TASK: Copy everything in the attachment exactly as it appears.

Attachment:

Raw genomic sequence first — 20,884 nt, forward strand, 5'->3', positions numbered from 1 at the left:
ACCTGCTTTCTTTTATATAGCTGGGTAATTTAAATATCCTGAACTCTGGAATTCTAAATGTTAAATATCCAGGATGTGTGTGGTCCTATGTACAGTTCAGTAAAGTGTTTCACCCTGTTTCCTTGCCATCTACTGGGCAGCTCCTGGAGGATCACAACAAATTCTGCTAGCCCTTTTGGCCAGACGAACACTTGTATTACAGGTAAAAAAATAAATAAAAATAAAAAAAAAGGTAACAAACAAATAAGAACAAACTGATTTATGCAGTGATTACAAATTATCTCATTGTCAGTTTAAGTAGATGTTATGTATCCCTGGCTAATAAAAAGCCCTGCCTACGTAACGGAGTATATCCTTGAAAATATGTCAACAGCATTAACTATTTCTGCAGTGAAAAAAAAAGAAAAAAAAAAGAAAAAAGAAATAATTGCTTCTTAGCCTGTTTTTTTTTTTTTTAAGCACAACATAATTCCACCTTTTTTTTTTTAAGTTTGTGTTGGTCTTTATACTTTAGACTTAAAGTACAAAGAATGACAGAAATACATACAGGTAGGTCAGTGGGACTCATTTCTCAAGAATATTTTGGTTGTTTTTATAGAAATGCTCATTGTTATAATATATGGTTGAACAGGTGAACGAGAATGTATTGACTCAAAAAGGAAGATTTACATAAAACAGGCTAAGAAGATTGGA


Raw genomic sequence first — 20,884 nt, forward strand, 5'->3', positions numbered from 1 at the left:
ACCTGCTTTCTTTTATATAGCTGGGTAATTTAAATATCCTGAACTCTGGAATTCTAAATGTTAAATATCCAGGATGTGTGTGGTCCTATGTACAGTTCAGTAAAGTGTTTCACCCTGTTTCCTTGCCATCTACTGGGCAGCTCCTGGAGGATCACAACAAATTCTGCTAGCCCTTTTGGCCAGACGAACACTTGTATTACAGGTAAAAAAATAAATAAAAATAAAAAAAAAGGTAACAAACAAATAAGAACAAACTGATTTATGCAGTGATTACAAATTATCTCATTGTCAGTTTAAGTAGATGTTATGTATCCCTGGCTAATAAAAAGCCCTGCCTACGTAACGGAGTATATCCTTGAAAATATGTCAACAGCATTAACTATTTCTGCAGTGAAAAAAAAAGAAAAAAAAAAGAAAAAAGAAATAATTGCTTCTTAGCCTGTTTTTTTTTTTTTTAAGCACAACATAATTCCACCTTTTTTTTTTTAAGTTTGTGTTGGTCTTTATACTTTAGACTTAAAGTACAAAGAATGACAGAAATACATACAGGTAGGTCAGTGGGACTCATTTCTCAAGAATATTTTGGTTGTTTTTATAGAAATGCTCATTGTTATAATATATGGTTGAACAGGTGAACGAGAATGTATTGACTCAAAAAGGAAGATTTACATAAAACAGGCTAAGAAGATTGGA